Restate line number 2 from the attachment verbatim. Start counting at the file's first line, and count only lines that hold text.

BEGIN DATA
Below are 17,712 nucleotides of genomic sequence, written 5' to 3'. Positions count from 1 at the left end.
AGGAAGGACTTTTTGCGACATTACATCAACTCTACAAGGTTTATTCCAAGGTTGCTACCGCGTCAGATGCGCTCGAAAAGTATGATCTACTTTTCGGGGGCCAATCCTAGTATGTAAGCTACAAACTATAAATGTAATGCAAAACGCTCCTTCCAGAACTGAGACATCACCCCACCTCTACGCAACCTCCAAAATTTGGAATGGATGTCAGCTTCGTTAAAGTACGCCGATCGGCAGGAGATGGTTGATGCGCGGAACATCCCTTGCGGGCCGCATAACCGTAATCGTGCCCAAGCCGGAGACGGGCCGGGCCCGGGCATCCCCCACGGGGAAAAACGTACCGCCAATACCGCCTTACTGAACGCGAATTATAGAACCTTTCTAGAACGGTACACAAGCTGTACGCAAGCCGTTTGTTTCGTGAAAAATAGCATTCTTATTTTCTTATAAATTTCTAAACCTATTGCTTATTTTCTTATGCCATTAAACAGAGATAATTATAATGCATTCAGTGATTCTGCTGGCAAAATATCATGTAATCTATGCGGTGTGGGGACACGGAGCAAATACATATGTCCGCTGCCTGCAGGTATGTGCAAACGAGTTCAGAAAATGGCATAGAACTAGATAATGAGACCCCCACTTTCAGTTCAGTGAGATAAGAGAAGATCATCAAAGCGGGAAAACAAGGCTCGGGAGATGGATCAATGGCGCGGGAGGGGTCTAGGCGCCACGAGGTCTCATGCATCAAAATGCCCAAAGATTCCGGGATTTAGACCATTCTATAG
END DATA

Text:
AGGAAGGACTTTTTGCGACATTACATCAACTCTACAAGGTTTATTCCAAGGTTGCTACCGCGTCAGATGCGCTCGAAAAGTATGATCTACTTTTCGGGGGCCAATCCTAGTATGTAAGCTACAAACTATAAATGTAATGCAAAACGCTCCTTCCAGAACTGAGACATCACCCCACCTCTACGCAACCTCCAAAATTTGGAATGGATGTCAGCTTCGTTAAAGTACGCCGATCGGCAGGAGATGGTTGATGCGCGGAACATCCCTTGCGGGCCGCATAACCGTAATCGTGCCCAAGCCGGAGACGGGCCGGGCCCGGGCATCCCCCACGGGGAAAAACGTACCGCCAATACCGCCTTACTGAACGCGAATTATAGAACCTTTCTAGAACGGTACACAAGCTGTACGCAAGCCGTTTGTTTCGTGAAAAATAGCATTCTTATTTTCTTATAAATTTCTAAACCTATTGCTTATTTTCTTATGCCATTAAACAGAGATAATTATAATGCATTCAGTGATTCTGCTGGCAAAATATCATGTAATCTATGCGGTGTGGGGACACGGAGCAAATACATATGTCCGCTGCCTGCAGGTATGTGCAAACGAGTTCAGAAAATGGCATAGAACTAGATAATGAGACCCCCACTTTCAGTTCAGTGAGATAAGAGAAGATCATCAAAGCGGGAAAACAAGGCTCGGGAGATGGATCAATGGCGCGGGAGGGGTCTAGGCGCCACGAGGTCTCATGCATCAAAATGCCCAAAGATTCCGGGATTTAGACCATTCTATAG